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Films by Altadena, Cypress Students to be Screened at White House

More than 2,000 videos were submitted and 16 were selected for the festival.

Patch file photo.
Patch file photo.

Films made by students from Altadena and Cypress will be among 16 shown at the White House today at the inaugural White House Student Film Festival.

Aaron Buangsuwon, an 11th grader at Pasadena's Polytechnic School who lives in Altadena, shot a video titled "Alex," about his brother to show how technology is helping children with dyslexia or dysgraphia learn in a modern school environment.

Kayla Briet from Cypress submitted "Stay Curious: Technology in the Classroom," which focuses on how technology can foster creativity and strong academic performances.

The festival is a competition for students from kindergarten through 12th grade to create short films on how technology is used in their classrooms, the roles technology will play in education in the future and to support learning in such fields as science, technology, engineering and mathematics.

More than 2,000 videos were submitted and 16 were selected for the festival. They will be screened in four groups -- "Young Visionaries," "Future Innovators," "World of Tomorrow" and "Building Bridges."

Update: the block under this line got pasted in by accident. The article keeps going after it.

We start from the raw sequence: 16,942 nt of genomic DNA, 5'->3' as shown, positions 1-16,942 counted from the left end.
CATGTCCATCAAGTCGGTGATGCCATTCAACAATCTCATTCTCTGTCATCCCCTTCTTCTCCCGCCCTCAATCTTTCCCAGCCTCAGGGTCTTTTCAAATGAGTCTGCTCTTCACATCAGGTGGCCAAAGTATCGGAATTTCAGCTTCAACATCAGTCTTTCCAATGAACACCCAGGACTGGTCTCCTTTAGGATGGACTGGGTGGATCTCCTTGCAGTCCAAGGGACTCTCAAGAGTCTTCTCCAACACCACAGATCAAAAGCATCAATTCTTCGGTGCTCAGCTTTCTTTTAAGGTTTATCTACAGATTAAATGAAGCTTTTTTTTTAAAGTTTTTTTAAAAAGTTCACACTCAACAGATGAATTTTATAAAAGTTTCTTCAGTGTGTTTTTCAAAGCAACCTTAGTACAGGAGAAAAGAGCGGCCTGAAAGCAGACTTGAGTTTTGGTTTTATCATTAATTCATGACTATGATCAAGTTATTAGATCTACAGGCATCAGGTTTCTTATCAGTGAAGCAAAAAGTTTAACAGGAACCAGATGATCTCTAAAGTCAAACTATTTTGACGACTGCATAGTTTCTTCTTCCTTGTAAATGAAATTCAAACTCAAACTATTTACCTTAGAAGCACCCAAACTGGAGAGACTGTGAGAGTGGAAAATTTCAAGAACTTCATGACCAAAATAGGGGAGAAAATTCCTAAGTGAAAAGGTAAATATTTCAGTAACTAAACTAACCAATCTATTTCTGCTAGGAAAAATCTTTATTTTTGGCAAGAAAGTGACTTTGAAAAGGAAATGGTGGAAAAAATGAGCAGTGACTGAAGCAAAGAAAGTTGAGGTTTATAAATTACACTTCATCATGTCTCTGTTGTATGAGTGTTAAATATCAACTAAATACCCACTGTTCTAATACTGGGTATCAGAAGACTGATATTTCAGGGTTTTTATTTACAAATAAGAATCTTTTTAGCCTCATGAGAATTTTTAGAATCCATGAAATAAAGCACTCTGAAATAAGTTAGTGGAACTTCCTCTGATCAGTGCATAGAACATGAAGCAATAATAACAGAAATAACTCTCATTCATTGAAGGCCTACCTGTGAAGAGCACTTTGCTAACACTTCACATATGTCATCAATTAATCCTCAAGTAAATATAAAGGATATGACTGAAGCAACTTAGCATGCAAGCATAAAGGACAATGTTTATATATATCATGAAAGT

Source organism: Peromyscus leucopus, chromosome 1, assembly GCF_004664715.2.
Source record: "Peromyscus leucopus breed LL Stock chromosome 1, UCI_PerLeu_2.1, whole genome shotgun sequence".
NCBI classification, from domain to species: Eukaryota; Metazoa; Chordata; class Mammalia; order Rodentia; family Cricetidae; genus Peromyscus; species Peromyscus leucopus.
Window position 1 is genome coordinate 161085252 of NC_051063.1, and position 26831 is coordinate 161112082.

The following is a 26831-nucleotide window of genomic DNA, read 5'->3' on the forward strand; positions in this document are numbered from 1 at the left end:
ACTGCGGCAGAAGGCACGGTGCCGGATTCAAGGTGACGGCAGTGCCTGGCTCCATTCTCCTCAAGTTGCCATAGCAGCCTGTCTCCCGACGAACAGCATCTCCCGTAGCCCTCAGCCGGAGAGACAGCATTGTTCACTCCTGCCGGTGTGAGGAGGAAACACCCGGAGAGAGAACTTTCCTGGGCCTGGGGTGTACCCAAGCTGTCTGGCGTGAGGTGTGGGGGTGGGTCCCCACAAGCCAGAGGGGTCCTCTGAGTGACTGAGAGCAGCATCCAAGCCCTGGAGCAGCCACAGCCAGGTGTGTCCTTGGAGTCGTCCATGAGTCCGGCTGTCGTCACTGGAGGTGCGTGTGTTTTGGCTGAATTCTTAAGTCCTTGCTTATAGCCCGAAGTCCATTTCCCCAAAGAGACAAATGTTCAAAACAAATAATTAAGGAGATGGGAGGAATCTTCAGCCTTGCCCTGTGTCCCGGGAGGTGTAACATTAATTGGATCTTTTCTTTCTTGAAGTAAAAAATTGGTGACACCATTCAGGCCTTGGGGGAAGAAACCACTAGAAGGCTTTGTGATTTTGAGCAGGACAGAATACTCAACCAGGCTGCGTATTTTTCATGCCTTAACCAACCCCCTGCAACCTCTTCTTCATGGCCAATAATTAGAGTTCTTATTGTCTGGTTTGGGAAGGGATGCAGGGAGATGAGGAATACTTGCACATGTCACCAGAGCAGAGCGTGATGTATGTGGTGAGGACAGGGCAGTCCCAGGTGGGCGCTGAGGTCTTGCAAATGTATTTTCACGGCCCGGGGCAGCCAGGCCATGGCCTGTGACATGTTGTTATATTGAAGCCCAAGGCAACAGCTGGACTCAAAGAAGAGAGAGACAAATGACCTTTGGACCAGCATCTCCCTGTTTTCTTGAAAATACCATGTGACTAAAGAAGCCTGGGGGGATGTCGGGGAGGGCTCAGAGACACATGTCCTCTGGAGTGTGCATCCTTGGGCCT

They will be presented by actor Kal Penn; Neil deGrasse Tyson, the director of New York City's Hayden Planetarium and host of the upcoming Fox Broadcasting series, "Cosmos: A Spacetime Odyssey;" television personality Bill Nye -- "the science Guy"; and American Film Institute President and CEO Bob Gazzale.

Buangsuwon's film is in the "Building Bridges" group and Briet's in the "Young Visionaries."

The event is intended to showcase the power of technology to boost learning and the Obama administration's commitment to connect 99 percent of students to next-generation broadband and wireless technology within five years, according to the White House.

In connection with the festival, President Barack Obama will announce that Adobe will make available more than $300 million of free software to teachers and students, including Photoshop, and Prezi, a software tool for creating memorable presentations, will provide $100 million in Edu Pro licenses for high schools and educators throughout the nation.

—City News Service

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